General Motors plans to spend $19 billion over roughly the next decade through a new supplier deal to source critical materials for use in electric vehicle batteries from LG Chem, the companies said Wednesday.
The long-term supplier contract will see LG Chem supply GM with more than 500,000 tons of cathode materials — including nickel, cobalt, manganese and aluminum — from 2026 through 2035, the South Korean supplier said in a release.
That supply would be enough to power five million units of EVs with a range of more than 300 miles, it said.
The cathode materials from an LG plant that’s currently under construction in Tennessee will supply GM’s joint venture battery cell plants in North America, including three joint venture plants with an LG spinoff called Ultium Cells.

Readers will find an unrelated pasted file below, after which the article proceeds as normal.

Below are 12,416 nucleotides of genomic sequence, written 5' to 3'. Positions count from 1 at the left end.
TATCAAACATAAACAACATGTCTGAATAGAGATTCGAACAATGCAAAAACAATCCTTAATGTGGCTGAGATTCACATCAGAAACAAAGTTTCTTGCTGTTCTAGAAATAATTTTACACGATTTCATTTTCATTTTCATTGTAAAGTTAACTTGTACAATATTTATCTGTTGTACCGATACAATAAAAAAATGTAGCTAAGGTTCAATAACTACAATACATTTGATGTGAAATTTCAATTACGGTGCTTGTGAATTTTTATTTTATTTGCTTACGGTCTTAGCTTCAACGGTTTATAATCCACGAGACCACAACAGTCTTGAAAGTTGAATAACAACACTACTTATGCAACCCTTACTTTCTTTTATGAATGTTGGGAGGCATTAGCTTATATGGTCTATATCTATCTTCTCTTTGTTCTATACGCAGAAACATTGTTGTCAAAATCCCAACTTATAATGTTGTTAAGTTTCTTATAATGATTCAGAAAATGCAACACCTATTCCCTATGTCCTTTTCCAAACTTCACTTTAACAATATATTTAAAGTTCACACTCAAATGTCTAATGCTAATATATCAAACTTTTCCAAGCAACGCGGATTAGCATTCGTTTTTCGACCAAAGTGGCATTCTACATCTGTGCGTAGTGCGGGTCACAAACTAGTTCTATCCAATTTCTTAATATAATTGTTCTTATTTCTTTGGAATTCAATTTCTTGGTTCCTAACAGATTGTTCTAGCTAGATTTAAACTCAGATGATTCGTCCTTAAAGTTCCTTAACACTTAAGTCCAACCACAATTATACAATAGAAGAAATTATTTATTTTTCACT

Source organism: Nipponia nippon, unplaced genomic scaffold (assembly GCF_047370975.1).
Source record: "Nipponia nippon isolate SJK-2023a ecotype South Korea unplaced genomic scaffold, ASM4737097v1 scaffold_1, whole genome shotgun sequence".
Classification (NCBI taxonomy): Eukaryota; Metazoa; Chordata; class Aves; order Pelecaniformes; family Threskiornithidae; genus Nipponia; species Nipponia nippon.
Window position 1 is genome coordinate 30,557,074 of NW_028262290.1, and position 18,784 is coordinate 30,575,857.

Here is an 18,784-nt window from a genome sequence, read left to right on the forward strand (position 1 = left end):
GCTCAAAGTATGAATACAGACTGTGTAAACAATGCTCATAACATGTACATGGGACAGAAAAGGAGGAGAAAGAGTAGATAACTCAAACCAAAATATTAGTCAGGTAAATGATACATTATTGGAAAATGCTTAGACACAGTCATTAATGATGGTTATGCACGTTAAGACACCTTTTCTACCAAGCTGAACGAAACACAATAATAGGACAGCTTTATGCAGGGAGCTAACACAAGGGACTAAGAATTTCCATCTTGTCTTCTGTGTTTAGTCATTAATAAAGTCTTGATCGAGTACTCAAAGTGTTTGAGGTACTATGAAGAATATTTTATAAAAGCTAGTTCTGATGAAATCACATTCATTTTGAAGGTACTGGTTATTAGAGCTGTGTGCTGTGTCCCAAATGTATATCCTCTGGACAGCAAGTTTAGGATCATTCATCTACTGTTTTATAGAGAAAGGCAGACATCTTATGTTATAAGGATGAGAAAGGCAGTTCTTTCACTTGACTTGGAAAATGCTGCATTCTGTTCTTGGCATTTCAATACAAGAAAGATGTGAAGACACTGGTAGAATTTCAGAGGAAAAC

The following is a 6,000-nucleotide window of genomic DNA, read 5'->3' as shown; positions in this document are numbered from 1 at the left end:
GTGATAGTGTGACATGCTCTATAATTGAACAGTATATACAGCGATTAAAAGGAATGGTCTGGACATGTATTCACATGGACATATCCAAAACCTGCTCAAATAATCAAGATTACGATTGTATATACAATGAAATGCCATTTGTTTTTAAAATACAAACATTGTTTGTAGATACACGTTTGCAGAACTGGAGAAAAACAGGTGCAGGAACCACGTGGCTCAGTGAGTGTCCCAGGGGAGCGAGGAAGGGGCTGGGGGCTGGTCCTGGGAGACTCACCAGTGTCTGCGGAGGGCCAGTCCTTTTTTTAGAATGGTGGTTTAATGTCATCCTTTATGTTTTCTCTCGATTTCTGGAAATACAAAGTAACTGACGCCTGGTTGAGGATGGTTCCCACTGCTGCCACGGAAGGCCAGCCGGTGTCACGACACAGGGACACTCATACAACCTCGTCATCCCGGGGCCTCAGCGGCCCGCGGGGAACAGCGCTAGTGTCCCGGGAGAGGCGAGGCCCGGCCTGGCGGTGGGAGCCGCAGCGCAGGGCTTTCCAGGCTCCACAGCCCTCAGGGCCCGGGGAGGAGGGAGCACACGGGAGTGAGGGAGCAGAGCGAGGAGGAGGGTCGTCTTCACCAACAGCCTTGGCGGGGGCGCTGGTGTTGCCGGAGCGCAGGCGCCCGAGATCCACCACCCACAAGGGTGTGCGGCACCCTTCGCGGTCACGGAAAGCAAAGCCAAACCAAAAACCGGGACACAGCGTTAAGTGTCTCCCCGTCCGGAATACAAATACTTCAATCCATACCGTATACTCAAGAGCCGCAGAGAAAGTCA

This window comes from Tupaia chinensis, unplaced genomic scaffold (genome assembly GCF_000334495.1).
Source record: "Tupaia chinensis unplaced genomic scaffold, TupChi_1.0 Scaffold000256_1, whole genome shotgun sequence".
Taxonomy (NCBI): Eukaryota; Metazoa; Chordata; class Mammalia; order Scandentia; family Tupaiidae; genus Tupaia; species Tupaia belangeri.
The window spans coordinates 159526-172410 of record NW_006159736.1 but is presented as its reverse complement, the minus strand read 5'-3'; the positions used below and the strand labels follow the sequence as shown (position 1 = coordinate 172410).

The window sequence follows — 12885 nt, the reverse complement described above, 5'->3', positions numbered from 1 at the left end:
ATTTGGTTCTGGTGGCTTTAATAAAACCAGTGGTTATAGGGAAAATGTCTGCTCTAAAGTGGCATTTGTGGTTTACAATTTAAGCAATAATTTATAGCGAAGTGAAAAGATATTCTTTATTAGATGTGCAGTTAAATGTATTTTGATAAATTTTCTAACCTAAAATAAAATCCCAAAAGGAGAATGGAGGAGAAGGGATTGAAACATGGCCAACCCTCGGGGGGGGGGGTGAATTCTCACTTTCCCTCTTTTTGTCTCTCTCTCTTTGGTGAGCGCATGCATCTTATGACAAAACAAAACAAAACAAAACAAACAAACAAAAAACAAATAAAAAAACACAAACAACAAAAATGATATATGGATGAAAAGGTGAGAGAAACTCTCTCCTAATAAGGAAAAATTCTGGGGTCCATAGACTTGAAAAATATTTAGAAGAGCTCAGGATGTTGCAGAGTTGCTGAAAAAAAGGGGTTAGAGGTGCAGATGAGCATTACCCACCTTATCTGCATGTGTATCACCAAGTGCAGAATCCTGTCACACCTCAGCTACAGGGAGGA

The partnership was initially announced in July 2022, but without details around price or production location. The original agreement was slated to expire after 2030, but the latest iteration extends the deal another five years.
EV adoption has been slower than expected, and automakers such as GM have been cutting costs or delaying plans.
LG Chem said it aims to “bolster cooperation with GM in the North American market” through the deal.
Jeff Morrison, GM vice president of global purchasing and supply chain, said the “contract builds on GM’s commitment to create a strong, sustainable battery EV supply chain to support our fast-growing EV production needs.”
The contract is likely one of the largest, if not the largest, EV supply deals that GM has signed.
The deal suggests GM remains committed to EVs, but the longer contract implies the automaker is adjusting plans to account for slower adoption than previously expected.